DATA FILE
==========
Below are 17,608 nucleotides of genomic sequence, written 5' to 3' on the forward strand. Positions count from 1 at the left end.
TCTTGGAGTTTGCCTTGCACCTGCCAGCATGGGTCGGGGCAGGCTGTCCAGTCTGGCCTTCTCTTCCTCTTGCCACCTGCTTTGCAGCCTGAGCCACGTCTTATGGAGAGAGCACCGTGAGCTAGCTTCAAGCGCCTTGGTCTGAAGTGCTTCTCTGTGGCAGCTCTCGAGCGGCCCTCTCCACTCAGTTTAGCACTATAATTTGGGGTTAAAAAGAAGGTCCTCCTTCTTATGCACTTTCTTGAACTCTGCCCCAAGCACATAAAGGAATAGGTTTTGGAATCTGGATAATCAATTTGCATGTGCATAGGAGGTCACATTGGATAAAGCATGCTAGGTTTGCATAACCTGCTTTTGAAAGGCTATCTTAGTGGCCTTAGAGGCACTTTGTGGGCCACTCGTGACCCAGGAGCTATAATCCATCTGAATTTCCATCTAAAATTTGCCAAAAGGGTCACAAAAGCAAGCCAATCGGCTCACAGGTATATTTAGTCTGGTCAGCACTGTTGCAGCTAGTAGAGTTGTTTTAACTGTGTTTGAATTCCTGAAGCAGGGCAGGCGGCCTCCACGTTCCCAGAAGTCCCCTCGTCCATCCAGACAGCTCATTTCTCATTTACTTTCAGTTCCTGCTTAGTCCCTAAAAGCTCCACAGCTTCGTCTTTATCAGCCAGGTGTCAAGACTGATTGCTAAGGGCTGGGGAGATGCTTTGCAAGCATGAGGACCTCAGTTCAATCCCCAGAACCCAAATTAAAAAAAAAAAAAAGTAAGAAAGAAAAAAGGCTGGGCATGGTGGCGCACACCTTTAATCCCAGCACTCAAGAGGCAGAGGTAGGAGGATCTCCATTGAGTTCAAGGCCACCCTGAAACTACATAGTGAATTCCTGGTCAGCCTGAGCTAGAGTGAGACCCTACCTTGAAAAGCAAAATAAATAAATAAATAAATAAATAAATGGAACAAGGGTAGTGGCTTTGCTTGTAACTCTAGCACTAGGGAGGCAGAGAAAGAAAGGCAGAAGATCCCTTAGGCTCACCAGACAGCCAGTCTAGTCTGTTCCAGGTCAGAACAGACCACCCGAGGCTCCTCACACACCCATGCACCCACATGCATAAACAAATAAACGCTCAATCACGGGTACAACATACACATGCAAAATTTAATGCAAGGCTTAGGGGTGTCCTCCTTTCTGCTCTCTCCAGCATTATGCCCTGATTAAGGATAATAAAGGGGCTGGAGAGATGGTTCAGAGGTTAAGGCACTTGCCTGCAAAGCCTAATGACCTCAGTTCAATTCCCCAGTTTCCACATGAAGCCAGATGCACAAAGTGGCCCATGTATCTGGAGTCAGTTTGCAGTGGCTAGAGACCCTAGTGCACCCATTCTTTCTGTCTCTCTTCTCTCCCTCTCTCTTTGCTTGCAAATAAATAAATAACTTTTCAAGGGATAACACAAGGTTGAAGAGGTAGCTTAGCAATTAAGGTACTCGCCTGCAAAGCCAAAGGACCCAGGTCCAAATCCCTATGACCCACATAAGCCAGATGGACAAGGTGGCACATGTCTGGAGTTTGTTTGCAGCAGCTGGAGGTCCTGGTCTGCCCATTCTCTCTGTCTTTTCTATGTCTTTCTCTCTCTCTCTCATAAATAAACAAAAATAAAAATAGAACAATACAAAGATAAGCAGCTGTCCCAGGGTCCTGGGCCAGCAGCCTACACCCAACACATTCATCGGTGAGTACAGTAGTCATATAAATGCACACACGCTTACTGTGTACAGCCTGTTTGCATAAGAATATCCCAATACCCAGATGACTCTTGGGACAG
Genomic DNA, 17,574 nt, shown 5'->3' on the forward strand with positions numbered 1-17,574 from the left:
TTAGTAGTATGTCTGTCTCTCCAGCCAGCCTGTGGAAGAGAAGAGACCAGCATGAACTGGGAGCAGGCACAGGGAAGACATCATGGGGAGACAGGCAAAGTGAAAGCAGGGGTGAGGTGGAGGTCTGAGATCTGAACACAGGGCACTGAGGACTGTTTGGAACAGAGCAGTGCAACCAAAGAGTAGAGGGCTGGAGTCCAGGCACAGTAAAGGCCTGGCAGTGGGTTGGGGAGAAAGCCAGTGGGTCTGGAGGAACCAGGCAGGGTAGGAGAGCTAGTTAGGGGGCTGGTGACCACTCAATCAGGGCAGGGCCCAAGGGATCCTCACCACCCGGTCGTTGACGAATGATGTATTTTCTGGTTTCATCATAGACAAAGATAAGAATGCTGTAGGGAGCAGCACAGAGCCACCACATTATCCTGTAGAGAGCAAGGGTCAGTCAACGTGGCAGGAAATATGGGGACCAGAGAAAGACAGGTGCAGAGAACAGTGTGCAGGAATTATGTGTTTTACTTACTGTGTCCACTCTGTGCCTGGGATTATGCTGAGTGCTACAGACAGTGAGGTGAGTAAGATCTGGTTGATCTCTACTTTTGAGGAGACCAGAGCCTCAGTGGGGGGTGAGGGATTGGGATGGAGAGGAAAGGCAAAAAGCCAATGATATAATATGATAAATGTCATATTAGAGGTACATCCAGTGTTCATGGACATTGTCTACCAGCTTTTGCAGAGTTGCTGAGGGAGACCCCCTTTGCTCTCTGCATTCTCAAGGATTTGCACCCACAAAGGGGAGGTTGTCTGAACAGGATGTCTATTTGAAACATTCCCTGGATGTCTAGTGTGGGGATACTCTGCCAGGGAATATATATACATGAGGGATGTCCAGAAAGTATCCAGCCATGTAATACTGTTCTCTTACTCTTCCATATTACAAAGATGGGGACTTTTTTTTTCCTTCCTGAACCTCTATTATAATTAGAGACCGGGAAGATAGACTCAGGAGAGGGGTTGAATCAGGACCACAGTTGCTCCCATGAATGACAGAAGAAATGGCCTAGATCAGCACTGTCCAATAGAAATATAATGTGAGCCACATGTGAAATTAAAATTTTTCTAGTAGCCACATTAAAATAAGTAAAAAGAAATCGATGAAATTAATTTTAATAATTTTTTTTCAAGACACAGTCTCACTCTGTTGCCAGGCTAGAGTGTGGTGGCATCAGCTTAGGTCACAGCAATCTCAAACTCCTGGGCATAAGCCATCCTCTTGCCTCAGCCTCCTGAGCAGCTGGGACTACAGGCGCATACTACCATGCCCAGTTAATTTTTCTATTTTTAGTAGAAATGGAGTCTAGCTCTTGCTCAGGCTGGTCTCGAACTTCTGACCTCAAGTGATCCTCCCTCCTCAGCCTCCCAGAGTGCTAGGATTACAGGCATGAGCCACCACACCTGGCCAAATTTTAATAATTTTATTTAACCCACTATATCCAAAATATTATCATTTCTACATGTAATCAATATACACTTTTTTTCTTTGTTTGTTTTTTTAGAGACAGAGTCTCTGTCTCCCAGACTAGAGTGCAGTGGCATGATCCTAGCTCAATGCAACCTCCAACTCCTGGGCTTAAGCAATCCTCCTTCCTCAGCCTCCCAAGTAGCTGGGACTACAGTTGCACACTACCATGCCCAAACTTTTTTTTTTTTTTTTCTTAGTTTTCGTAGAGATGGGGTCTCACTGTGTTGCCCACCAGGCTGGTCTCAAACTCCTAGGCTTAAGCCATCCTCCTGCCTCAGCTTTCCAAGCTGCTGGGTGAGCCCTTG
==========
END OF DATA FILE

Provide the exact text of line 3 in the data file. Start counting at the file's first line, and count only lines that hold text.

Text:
Genomic DNA, 17,574 nt, shown 5'->3' on the forward strand with positions numbered 1-17,574 from the left: